Lawyer: Elections board asking too much in Perdue probe
The attorney for Gov. Beverly Perdue's campaign is complaining that State Board of Elections staffers are reaching too far in their investigation of Perdue's travel records.Posted — Updated
The elections board has been investigating Perdue's campaign for months after the discovery of previously unreported political flights.
Since last summer, the campaign has disclosed 31 flights Perdue took aboard donors' private planes since 2000, worth a combined $25,400. Some of the flights were classified as in-kind contributions on amended campaign finance reports, while the campaign repaid some donors for the flights they provided.
Campaign officials have said they discovered the unreported flights after switching to new financial software and auditing previous records.
On Thursday, campaign attorney John Wallace sent a letter to Gary Bartlett, executive director of the elections board, questioning why investigators demanded all of his records on the flights, including his notes and other materials he considers privileged material between him and his client.
"The Perdue Committee has engaged in extensive efforts to achieve compliance with applicable law," Wallace wrote. "We have therefore been surprised that, having undertaken these efforts, we have been asked to produce all of our records, including those records gathered during the course of my supervision of the compliance efforts."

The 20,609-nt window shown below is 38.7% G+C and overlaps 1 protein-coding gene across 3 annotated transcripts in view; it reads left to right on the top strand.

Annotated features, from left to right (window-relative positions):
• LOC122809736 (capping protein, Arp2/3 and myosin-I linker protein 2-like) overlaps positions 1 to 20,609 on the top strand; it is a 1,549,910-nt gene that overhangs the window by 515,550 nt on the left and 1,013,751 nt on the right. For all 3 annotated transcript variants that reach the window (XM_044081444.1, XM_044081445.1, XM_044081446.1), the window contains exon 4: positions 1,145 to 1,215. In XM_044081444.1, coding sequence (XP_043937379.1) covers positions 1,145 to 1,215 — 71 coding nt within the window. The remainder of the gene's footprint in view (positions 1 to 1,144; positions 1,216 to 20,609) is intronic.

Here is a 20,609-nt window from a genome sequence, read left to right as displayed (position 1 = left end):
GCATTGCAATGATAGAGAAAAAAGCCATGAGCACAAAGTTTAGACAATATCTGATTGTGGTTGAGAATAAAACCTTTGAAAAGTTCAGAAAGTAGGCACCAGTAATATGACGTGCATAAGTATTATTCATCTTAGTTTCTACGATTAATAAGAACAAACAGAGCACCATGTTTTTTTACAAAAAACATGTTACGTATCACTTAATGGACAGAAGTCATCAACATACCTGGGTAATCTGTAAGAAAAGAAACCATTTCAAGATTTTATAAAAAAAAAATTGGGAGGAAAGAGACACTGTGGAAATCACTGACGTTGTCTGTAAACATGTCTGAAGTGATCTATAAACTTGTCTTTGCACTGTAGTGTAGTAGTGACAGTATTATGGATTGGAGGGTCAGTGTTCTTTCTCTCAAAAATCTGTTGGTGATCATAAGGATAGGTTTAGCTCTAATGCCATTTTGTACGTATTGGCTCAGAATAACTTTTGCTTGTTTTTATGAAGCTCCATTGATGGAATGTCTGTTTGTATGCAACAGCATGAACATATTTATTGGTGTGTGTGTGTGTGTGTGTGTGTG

Bartlett responded that his staff would sit down with Wallace next week to discuss the issue. He said further documentation likely wouldn't be needed in the case.
He said he hopes to have the investigations into Perdue and other gubernatorial candidates wrapped up in the coming weeks.
"I’m sure the request was well-intentioned, but they asked for materials that were both unnecessary and privileged," Wallace told WRAL News.
Last fall, the elections board ordered former Gov. Mike Easley's campaign to pay $100,000 for not reporting dozens of flights he took aboard donors' planes.
Easley's campaign still owes $94,000 of the penalty, but recently filed campaign finance reports show the campaign is almost $211,000 in debt. It also has more than $116,000 in outstanding legal bills.
The flights also are part of an ongoing federal grand jury investigation into Easley's dealings with friends and contributors while in office.
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